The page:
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Hear from the Experts: All You Need to Know About Fibroids Hear from the Experts: All You Need to Know About Fibroids

Hear from the Experts: All You Need to Know About Fibroids

Surya Hospital

January 04, 2024 |
9 Min Read | 232

Hear from the Experts: All You Need to Know About Fibroids

Fibroids are some of the most common reproductive systems tumours women experience. They are also known as uterine myomas, leiomyomas, and fibromas. On average, 20-50% of women between the ages of 13 and 50 have fibroids. However, not all large enough to be detected during a physical examination.

Below are some of the common questions my patients ask me about fibroids:

What Are Fibroids?

Fibroids are smooth muscle tumours arising from the muscular wall of the uterus.

How are they Diagnosed?

A woman may feel a lump in her abdomen, heavy menstrual cycle, or experience pressure-like symptoms such as frequent passing of urine and bloating. Fibroids are hormone-dependent and found in women between the ages 30 and 40. They can be diagnosed by a physical examination, an ultrasonography, or an MRI.

How are Fibroids Treated?

Smaller non-symptomatic fibroids could be observed with regular follow-ups, but fibroids symptoms need to be managed. Medical management with oral or injectable medicines could give temporary relief but may have undesired side-effects like bone loss.

Surgical removal of fibroids used to be done with a large cut in the abdomen, but now can it be achieved laparoscopically. In fact, laparoscopic removal is now a gold standard and has the following advantages:

  • Magnified well-lit high definition visuals
  • Precise and accurate surgical technique
  • Lesser pain with minimal tissue handling and scarring
  • Decreased blood loss
  • Shorter convalescence and quick recovery
  • Increased chances of fertility

How is Laparoscopic Myomectomy Performed?

During laparoscopic myomectomy, the patient is given general anaesthesia. Two to three tiny half  centimetre cuts are made over the abdomen. A one-centimetre telescope with an attached camera gives the visual and thin long instruments are used to perform surgery.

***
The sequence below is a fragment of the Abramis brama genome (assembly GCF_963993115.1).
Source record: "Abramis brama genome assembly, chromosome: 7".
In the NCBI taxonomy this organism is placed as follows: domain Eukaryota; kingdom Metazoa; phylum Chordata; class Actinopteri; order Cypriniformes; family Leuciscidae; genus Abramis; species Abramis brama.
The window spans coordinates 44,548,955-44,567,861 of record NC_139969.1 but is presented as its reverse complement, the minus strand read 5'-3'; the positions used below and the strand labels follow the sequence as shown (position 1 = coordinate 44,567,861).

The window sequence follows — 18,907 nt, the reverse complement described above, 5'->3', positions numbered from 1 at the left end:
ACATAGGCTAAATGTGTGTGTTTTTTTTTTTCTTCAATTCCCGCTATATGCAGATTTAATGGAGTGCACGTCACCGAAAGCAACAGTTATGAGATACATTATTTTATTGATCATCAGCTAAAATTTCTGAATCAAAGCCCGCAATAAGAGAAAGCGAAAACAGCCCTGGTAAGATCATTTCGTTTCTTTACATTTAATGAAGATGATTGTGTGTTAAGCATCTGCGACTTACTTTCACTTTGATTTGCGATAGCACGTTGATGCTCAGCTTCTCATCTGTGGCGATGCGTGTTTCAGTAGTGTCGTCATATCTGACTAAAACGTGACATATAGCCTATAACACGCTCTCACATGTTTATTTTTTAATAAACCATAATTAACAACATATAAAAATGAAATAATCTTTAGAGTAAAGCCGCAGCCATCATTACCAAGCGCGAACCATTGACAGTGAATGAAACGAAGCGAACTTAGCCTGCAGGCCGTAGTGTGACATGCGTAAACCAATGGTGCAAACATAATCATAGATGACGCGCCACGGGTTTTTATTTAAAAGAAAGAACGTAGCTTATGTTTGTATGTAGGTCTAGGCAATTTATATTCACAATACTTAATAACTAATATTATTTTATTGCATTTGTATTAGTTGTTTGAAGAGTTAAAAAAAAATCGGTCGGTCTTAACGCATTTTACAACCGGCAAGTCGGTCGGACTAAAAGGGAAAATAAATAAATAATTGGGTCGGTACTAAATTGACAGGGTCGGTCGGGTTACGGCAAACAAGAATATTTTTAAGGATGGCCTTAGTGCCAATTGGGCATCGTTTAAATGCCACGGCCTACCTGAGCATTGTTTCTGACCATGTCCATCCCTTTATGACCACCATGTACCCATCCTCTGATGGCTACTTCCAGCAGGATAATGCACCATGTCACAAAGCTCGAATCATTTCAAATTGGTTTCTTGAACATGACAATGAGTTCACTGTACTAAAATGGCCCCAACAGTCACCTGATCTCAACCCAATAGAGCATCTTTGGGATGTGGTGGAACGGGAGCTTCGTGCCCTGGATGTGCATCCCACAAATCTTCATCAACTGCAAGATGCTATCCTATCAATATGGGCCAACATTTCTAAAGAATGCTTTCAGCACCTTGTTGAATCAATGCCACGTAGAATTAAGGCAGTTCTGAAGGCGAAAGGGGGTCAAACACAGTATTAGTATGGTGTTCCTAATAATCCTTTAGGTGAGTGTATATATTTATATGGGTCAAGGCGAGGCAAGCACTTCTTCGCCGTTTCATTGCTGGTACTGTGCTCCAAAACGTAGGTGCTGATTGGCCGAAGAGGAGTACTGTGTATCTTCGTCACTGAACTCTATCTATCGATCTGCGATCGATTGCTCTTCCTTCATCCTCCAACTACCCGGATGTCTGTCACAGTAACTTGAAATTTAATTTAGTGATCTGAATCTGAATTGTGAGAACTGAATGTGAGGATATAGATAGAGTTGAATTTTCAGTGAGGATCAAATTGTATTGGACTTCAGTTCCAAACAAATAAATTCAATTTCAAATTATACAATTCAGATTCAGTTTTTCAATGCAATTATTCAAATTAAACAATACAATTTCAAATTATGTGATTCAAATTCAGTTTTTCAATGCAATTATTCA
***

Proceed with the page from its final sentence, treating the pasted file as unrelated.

The fibroids are shelled out from a capsule and incisions stitched to reconstruct the uterus. The fibroids are then removed by cutting them into thin long strips through the keyhole cuts. Due to minimal handling of the surrounding tissues the risk of scarring decreases and the fertility outcomes improve.

Do Fibroids Recur After Treatment?

There is a 10% chance of recurrence in younger patients with well-functioning ovaries. The risk is more with a woman having multiple fibroids as compared to a single fibroid. Blocking the blood supply to fibroids can decrease the risk but is still being evaluated.

Recurrence could also have a possible genetic role. In case of recurrence after a few years, a laparoscopy can be performed skilfully with lesser trauma than with an open conventional procedure.

Can a Patient with Fibroids Avoid Removing the Uterus?

Yes, fibroids can be removed, and the uterus reconstructed for fertility. However, if a patient does not wish to have any more children, a hysterectomy can be done. Laparoscopy can be done with previous open surgeries or caesarean section. Women who are perimenopausal and have multiple recurrent fibroids may do well with removal of the uterus.

Can Fibroids be removed by Robotic Technology?

Removing fibroids using technically advanced and precise robotic technology fine-tunes the procedure to give superior results. Here the surgeon operates the console and the robotic arms perform challenging movements with greater accuracy.

Laparoscopic surgery for fibroids has revolutionized the removal, making the procedure patient-friendly while reserving and improving fertility outcomes. Laparoscopic removal of uterus for large fibroids is possible with lesser pain, minimal blood loss, and early recovery.

Laparoscopic myomectomy is possible with advanced technological equipment and expertise that includes a skilled surgical and anaesthesia team. Comfortable anaesthesia, overnight hospital stays, safety, lesser complication, shorter convalescence, and early return to work with better fertility outcomes make this procedure a gold standard.

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